The Powerpuff Girls Movie

2002, Movie, PG, 90 mins

Review

POWERPUFF GIRLS MOVIE, THE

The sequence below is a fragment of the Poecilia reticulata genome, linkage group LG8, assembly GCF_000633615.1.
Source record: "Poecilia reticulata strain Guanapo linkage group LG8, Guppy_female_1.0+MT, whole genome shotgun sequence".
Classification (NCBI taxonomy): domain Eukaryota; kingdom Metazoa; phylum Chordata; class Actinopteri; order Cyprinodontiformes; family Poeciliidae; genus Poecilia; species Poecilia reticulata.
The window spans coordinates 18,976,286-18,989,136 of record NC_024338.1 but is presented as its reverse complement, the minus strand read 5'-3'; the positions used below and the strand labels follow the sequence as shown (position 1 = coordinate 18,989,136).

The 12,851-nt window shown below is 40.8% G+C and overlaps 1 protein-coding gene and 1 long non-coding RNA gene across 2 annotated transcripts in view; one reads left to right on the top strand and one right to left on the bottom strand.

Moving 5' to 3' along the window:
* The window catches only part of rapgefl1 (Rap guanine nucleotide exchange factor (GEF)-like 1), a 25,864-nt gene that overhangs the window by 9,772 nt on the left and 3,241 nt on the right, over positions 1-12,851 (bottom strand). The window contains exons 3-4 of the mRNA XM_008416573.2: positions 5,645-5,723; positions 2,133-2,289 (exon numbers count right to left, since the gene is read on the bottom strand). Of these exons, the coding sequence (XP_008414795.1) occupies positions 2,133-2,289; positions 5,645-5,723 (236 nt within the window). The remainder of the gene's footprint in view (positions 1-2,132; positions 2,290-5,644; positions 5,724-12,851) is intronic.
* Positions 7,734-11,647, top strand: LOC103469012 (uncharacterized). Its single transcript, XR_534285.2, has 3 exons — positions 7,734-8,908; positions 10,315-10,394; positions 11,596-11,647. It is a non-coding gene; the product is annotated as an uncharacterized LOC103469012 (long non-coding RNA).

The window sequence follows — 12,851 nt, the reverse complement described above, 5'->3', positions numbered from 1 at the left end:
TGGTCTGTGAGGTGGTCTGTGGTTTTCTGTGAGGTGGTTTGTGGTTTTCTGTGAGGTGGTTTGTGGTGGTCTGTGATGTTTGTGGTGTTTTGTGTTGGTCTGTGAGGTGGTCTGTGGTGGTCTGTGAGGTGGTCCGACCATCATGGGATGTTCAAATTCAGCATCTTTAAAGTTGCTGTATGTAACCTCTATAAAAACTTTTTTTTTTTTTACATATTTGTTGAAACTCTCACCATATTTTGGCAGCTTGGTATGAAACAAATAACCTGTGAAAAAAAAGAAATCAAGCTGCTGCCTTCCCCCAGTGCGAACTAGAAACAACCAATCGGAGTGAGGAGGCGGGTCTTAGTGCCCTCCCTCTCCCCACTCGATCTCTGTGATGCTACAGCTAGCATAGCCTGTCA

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The popular Cartoon Network series gets the big screen treatment, following in the lucrative little footsteps of HEY ARNOLD! THE MOVIE and the RUGRATS films. While some adaptations don't capture the charm of the small-screen originals, the film's screenwriters — including series creator Craig McCracken — opt for a prequel approach. It details the history of the Powerpuffs' creation and rocky road to becoming the cutest crime fighters in the known universe, rather than concocting a 90-minute mega-episode pitting pint-sized superheroines Bubbles (voice of Catherine Cavadini), Blossom (Tara Strong) and Buttercup (E.G. Daily) against villains galore. A downtrodden Professor Utonium (Tom Kane) is fed up with the miscreants who run rampant in Townsville. He decides that by combining the classic ingredients sugar, spice and everything nice, he'll create little girls whom he can teach the difference between right and wrong. But an accident occurs and a dash of toxic "Chemical X" gets into the mix. Instead of sweet, normal girls, Professor Utonium finds himself raising feisty grrrlz with laser-beam eyes and the ability to fly. The lasses emerge fully formed, with distinct personalities: Blossom is the outspoken, red-headed leader; blonde, blue-eyed Bubbles goes from giggles to tears at the drop of a hairclip; and green-clad Buttercup, the brunette, has anger management issues. In an attempt to raise his special daughters normally, the Professor enrolls them in Pokey Oaks kindergarten, where they wreak havoc during a schoolyard game of tag and leave mass destruction in their wake. Townsville's citizens are dismayed. The girls befriend fellow outcast JoJo (Roger L. Jackson), a monkey whose open cranium and exposed gray matter make him a pariah, but the diabolical ape tricks them into using their superpowers to further his evil plot to take over Townsville. An entertaining romp that stays true to the material's television roots, this film is a good starting point for viewers unfamiliar with the series. The action sequences are so franticly dizzying that they make RUN LOLA RUN look as though it unfolds in slow motion, and the simian puns (including the inevitable PLANET OF THE APES reference) fly fast and furious — adults will groan, and most kids in the movie's target age group won't even notice. The film is preceded by "Chicken Scratch," a new Dexter's Laboratory short (like the Powerpuffs, Dexter is a Cartoon Channel property) that brings a "Ren and Stimpy" sensibility to the subject of chicken pox. leave a comment --Angel Cohn

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